What are the early trends we should look for to identify a stock that could multiply in value over the long term? Amongst other things, we'll want to see two things; firstly, a growing return on capital employed (ROCE) and secondly, an expansion in the company's amount of capital employed. If you see this, it typically means it's a company with a great business model and plenty of profitable reinvestment opportunities. Although, when we looked at Big River Industries (ASX:BRI), it didn't seem to tick all of these boxes.
Return On Capital Employed (ROCE): What is it?
For those that aren't sure what ROCE is, it measures the amount of pre-tax profits a company can generate from the capital employed in its business. To calculate this metric for Big River Industries, this is the formula:
Return on Capital Employed = Earnings Before Interest and Tax (EBIT) ÷ (Total Assets - Current Liabilities)
0.089 = AU$9.5m ÷ (AU$151m - AU$45m) (Based on the trailing twelve months to December 2020).
Thus, Big River Industries has an ROCE of 8.9%. On its own, that's a low figure but it's around the 7.5% average generated by the Forestry industry.
In the above chart we have measured Big River Industries' prior ROCE against its prior performance, but the future is arguably more important. If you're interested, you can view the analysts predictions in our free report on analyst forecasts for the company.
What Does the ROCE Trend For Big River Industries Tell Us?
In terms of Big River Industries' historical ROCE movements, the trend isn't fantastic. Over the last five years, returns on capital have decreased to 8.9% from 12% five years ago. On the other hand, the company has been employing more capital without a corresponding improvement in sales in the last year, which could suggest these investments are longer term plays. It may take some time before the company starts to see any change in earnings from these investments.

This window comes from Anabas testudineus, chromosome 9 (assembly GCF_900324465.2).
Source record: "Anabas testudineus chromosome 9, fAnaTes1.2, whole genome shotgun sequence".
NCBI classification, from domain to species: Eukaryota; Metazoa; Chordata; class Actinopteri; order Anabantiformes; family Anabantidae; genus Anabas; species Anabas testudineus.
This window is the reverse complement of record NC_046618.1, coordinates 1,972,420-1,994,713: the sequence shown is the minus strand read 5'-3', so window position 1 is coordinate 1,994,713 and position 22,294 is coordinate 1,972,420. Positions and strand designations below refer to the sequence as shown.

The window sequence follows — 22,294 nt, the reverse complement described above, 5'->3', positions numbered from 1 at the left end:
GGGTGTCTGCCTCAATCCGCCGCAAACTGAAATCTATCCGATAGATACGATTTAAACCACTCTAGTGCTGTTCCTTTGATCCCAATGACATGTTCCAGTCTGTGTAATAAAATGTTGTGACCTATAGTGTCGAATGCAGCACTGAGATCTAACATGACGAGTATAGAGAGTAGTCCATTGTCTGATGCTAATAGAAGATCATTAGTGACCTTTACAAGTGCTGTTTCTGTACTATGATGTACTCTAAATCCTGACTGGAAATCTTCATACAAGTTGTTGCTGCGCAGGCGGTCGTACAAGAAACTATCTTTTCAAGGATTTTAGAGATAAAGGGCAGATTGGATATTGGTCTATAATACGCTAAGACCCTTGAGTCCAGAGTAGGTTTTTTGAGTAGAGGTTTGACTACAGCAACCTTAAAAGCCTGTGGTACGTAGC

On a related note, Big River Industries has decreased its current liabilities to 30% of total assets. That could partly explain why the ROCE has dropped. Effectively this means their suppliers or short-term creditors are funding less of the business, which reduces some elements of risk. Some would claim this reduces the business' efficiency at generating ROCE since it is now funding more of the operations with its own money.
To conclude, we've found that Big River Industries is reinvesting in the business, but returns have been falling. Additionally, the stock's total return to shareholders over the last three years has been flat, which isn't too surprising. All in all, the inherent trends aren't typical of multi-baggers, so if that's what you're after, we think you might have more luck elsewhere.
If you'd like to know about the risks facing Big River Industries, we've discovered 2 warning signs that you should be aware of.
While Big River Industries isn't earning the highest return, check out this free list of companies that are earning high returns on equity with solid balance sheets.
This article by Simply Wall St is general in nature. It does not constitute a recommendation to buy or sell any stock, and does not take account of your objectives, or your financial situation. We aim to bring you long-term focused analysis driven by fundamental data. Note that our analysis may not factor in the latest price-sensitive company announcements or qualitative material. Simply Wall St has no position in any stocks mentioned.
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